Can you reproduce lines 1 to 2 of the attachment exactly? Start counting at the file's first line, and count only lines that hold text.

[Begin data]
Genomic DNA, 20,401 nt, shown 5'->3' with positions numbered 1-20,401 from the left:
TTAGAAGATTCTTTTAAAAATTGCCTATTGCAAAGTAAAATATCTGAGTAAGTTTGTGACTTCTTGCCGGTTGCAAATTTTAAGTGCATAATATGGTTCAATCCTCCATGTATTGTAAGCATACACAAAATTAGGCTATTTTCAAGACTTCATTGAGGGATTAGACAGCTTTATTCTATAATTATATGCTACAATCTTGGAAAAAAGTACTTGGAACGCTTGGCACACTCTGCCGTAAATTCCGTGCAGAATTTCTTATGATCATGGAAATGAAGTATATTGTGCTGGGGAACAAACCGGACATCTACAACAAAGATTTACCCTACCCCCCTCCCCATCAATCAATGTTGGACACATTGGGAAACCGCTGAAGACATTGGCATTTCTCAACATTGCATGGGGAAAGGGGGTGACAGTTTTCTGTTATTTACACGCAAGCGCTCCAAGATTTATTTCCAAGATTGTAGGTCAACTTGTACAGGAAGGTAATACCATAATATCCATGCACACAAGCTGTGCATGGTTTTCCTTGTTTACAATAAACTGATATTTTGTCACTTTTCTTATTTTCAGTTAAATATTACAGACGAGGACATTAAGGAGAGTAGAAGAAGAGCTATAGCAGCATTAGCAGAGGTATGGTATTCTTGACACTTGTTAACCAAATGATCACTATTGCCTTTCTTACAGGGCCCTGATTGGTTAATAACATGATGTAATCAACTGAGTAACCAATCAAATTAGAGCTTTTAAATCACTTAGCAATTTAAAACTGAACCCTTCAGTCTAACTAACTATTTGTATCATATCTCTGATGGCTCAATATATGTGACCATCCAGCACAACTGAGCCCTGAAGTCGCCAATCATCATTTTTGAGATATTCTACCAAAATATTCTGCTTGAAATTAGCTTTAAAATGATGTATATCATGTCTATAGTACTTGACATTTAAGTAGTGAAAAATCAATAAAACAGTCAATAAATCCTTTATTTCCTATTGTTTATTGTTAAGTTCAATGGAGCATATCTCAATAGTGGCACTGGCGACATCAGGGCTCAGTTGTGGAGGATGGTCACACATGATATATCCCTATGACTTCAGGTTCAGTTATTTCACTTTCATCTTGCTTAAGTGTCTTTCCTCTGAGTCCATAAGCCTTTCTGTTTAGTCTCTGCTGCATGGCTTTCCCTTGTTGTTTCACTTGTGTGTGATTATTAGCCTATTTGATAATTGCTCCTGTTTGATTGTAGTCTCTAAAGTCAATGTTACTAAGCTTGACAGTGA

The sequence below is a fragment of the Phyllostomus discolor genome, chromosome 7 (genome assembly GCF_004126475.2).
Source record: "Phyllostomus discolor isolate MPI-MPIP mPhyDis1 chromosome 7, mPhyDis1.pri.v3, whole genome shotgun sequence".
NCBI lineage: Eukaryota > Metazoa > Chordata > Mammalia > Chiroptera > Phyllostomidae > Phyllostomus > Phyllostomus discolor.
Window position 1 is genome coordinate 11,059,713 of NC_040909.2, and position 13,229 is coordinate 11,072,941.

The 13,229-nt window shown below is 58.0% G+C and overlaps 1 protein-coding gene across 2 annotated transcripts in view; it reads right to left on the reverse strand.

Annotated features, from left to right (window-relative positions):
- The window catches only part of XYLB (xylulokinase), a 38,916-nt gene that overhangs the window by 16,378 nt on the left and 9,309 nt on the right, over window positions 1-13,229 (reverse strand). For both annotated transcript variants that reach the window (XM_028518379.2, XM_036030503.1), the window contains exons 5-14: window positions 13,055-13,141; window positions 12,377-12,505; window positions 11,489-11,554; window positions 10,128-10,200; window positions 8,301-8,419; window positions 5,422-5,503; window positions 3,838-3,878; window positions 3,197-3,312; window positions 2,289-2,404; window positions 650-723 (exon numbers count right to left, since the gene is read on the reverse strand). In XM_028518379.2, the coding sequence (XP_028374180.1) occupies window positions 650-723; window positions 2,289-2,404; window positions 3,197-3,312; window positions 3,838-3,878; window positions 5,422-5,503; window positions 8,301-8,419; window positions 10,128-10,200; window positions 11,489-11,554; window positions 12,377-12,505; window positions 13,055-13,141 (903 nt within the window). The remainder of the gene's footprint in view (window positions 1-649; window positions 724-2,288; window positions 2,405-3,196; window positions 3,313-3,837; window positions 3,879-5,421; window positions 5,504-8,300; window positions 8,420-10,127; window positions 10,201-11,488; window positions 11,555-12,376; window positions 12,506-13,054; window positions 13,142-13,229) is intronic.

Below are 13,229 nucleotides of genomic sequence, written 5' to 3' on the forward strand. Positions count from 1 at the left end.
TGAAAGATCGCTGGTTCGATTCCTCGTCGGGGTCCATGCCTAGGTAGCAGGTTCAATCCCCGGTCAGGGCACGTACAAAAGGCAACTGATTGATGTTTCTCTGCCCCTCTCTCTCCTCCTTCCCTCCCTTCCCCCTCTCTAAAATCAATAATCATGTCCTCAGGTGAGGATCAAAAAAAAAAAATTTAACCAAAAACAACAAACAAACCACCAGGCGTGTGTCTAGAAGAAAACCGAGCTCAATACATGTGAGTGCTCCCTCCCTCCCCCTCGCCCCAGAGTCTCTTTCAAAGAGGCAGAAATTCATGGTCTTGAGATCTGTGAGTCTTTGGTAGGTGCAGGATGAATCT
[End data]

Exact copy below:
Genomic DNA, 20,401 nt, shown 5'->3' with positions numbered 1-20,401 from the left:
TTAGAAGATTCTTTTAAAAATTGCCTATTGCAAAGTAAAATATCTGAGTAAGTTTGTGACTTCTTGCCGGTTGCAAATTTTAAGTGCATAATATGGTTCAATCCTCCATGTATTGTAAGCATACACAAAATTAGGCTATTTTCAAGACTTCATTGAGGGATTAGACAGCTTTATTCTATAATTATATGCTACAATCTTGGAAAAAAGTACTTGGAACGCTTGGCACACTCTGCCGTAAATTCCGTGCAGAATTTCTTATGATCATGGAAATGAAGTATATTGTGCTGGGGAACAAACCGGACATCTACAACAAAGATTTACCCTACCCCCCTCCCCATCAATCAATGTTGGACACATTGGGAAACCGCTGAAGACATTGGCATTTCTCAACATTGCATGGGGAAAGGGGGTGACAGTTTTCTGTTATTTACACGCAAGCGCTCCAAGATTTATTTCCAAGATTGTAGGTCAACTTGTACAGGAAGGTAATACCATAATATCCATGCACACAAGCTGTGCATGGTTTTCCTTGTTTACAATAAACTGATATTTTGTCACTTTTCTTATTTTCAGTTAAATATTACAGACGAGGACATTAAGGAGAGTAGAAGAAGAGCTATAGCAGCATTAGCAGAGGTATGGTATTCTTGACACTTGTTAACCAAATGATCACTATTGCCTTTCTTACAGGGCCCTGATTGGTTAATAACATGATGTAATCAACTGAGTAACCAATCAAATTAGAGCTTTTAAATCACTTAGCAATTTAAAACTGAACCCTTCAGTCTAACTAACTATTTGTATCATATCTCTGATGGCTCAATATATGTGACCATCCAGCACAACTGAGCCCTGAAGTCGCCAATCATCATTTTTGAGATATTCTACCAAAATATTCTGCTTGAAATTAGCTTTAAAATGATGTATATCATGTCTATAGTACTTGACATTTAAGTAGTGAAAAATCAATAAAACAGTCAATAAATCCTTTATTTCCTATTGTTTATTGTTAAGTTCAATGGAGCATATCTCAATAGTGGCACTGGCGACATCAGGGCTCAGTTGTGGAGGATGGTCACACATGATATATCCCTATGACTTCAGGTTCAGTTATTTCACTTTCATCTTGCTTAAGTGTCTTTCCTCTGAGTCCATAAGCCTTTCTGTTTAGTCTCTGCTGCATGGCTTTCCCTTGTTGTTTCACTTGTGTGTGATTATTAGCCTATTTGATAATTGCTCCTGTTTGATTGTAGTCTCTAAAGTCAATGTTACTAAGCTTGACAGTGA